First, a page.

Multitasking Machining12 Oct, 2006 By: Jeffrey Rowe
Manufacturers embrace multi-function equipment to gain a competitive advantage.
All manufacturers want to boost productivity, and an increasing number are purchasing multitasking or multi-function machines that can perform several different machining operations. These machines are proving to be a competitive advantage by producing accurate and repeatable finished parts.
These amazing machines were prominently displayed and demonstrated at the IMTS show last month in Chicago (see last week’s edition for details on IMTS). Beyond their multitasking capabilities, these machines are versatile in other ways, including the ability to produce one-off, complex parts or small lots of parts that may or may not be members of the same family. These devices can machine anything from big chunks of raw steel down to minuscule medical devices, and everything in between.
Multitasking equipment that combines different machining processes is not exactly a new idea, although the range of operations the equipment is capable of and the end results have expanded quite dramatically in the past few years. For our purposes here, we’ll define multitasking equipment as machines that can perform more than a single metal removal operation, simultaneously from one part with more than one cutting tool or from a number of parts.
There was a relatively large number of multitasking machines displayed and demonstrated at IMTS, and I noted some trends in what I learned from the various vendors on the exhibit floor, including:
- Multitasking equipment is well-suited for most lean manufacturing strategies and schemes.
- Multitasking continues to expand from the traditional mill/turn combinations to include more grinding and other finishing operation combinations.
- It’s getting more difficult to delineate multitasking equipment as either strictly a machining (milling) center or a turning center -- the processes are increasingly being combined in equipment.
- The power and workpiece-size handling capabilities of multitasking equipment increasingly match those of traditional standalone, discrete-process machines.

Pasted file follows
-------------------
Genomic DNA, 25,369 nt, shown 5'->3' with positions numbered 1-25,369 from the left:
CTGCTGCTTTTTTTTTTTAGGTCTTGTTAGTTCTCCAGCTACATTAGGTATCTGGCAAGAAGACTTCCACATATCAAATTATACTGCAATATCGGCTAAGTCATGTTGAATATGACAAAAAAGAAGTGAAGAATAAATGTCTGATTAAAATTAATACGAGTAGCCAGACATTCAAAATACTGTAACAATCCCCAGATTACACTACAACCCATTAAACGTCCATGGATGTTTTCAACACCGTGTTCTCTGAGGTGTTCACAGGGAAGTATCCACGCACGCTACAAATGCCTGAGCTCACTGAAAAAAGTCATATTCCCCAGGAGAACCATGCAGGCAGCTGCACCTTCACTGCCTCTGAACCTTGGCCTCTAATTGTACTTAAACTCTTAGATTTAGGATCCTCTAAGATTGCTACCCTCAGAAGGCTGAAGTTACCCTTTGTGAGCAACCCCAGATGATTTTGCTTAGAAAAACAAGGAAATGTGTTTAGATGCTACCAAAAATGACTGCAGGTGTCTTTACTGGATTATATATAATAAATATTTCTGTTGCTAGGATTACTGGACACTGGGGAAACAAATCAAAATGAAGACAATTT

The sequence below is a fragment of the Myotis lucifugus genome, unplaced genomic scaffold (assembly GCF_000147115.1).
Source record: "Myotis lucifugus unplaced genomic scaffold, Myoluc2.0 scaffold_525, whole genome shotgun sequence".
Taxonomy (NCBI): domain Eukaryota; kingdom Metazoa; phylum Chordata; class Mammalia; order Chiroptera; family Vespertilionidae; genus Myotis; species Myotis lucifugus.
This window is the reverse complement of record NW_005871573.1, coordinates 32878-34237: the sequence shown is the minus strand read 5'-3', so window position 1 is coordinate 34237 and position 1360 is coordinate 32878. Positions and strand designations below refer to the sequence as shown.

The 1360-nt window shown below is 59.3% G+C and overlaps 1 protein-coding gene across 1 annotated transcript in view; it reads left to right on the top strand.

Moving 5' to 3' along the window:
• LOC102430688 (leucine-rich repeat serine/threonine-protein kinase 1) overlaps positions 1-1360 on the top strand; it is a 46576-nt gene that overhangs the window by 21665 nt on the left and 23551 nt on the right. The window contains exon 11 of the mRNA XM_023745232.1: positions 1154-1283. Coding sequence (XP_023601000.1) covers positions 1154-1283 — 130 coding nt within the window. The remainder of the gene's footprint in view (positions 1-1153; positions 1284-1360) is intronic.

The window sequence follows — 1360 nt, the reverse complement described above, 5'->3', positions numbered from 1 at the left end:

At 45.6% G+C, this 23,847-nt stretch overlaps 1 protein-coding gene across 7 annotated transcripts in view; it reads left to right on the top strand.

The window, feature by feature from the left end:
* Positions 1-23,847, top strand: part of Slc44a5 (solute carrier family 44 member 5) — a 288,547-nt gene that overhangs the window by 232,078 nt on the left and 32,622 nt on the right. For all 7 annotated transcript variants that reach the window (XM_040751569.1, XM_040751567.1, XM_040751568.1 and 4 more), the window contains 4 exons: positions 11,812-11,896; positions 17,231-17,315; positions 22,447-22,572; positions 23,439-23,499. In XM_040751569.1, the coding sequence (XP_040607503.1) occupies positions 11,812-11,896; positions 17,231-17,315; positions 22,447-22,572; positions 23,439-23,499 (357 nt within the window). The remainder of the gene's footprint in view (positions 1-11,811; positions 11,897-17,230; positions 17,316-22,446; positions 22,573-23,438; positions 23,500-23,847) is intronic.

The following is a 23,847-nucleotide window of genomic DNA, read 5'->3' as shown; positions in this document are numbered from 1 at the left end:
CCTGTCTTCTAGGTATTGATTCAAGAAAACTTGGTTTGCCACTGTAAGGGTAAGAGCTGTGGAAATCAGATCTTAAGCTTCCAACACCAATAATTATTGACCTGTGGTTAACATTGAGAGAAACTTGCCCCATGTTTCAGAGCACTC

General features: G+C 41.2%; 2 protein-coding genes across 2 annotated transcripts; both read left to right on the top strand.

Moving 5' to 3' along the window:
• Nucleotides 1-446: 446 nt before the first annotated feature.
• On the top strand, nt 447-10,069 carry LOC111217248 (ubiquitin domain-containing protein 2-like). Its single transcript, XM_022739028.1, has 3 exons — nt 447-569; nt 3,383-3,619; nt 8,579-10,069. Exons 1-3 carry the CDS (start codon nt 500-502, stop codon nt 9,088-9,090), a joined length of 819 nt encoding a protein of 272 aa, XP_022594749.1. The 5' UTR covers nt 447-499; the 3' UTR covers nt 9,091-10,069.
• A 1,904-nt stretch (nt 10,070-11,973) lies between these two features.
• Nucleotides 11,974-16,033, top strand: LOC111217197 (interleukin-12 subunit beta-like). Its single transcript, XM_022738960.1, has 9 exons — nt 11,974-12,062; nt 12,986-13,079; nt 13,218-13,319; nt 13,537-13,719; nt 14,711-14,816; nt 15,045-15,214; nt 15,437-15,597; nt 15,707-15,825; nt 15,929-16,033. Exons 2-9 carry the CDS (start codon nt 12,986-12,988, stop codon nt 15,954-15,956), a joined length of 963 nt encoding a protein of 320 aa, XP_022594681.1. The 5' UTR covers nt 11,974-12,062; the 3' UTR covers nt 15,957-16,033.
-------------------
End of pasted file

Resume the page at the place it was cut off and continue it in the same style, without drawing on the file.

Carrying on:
- To keep pace with advancements in multitasking equipment, associated controls and software have become more sophisticated with higher levels of integration.
Beyond the machines themselves, software and controls are essential for optimizing tools and tool paths, workflow sequences, collision avoidance, scheduling and various types of production simulation and analysis. Like much of the rest of the product design and production cycle, complex machining and CAM are downstream areas that are finally moving to 3D in a big way. This indicates that 3D CAD data is increasingly being used instead of 2D drawings for CAM and actual machine tasks. Will drawings ever completely go away? No, but they will continue to decrease in number as time goes on.
As you can imagine, it’s not easy for software to support multitasking machines -- there is a significant additional programming investment involved. It’s especially difficult because support for a multitasking machine is more complex than that for a three-axis mill or two-axis lathe. On top of this, the software must have a streamlined and intuitive interface so it’s easy to use. The software side of the equation is just about, if not equally as demanding, as the hardware side.
The Middle Man
Controls act as the intermediary between the multitasking equipment and the software. Major trends here are network-centric controls and architectures based on an emerging Profinet factory automation standard, also known as Industrial Ethernet.
Controls are also increasing their capabilities in areas such as design parameter support, CNC logic simulation, process monitoring and servo motion tuning for decreasing machine energy costs. Outside the world of production, controls are often the lost stepchild of production tools, but they are just as essential as the machines and software.
Implementing Multitasking Machines
Considering the opportunities and challenges that multitasking machines present, the main reason to implement them is simple: to remove labor from the manufacturing process, such as when transferring a workpiece from one machine to another.
Multitasking machines don’t diminish the need for skilled workers. In fact, people with higher levels of skill are usually required to run them to optimize their operation and maximize productivity. Multitasking also is well-suited for high-value parts with tolerances that demand a minimal number of workholding changes between different machining operations. Although their initial costs can be relatively high in terms of initial purchase and implementation into a manufacturing process workflow, multitasking machines enable manufacturers to shift into higher levels of productivity.
While there’s no consensus on exactly what a multitasking machine should be, everybody agrees that they do more operations on a part than traditional standard machines, and that their future looks bright -- especially as their capabilities and adoption continue to increase. Multitask machines, software and controllers have certainly come a long way, and their future and potential seem almost limitless.
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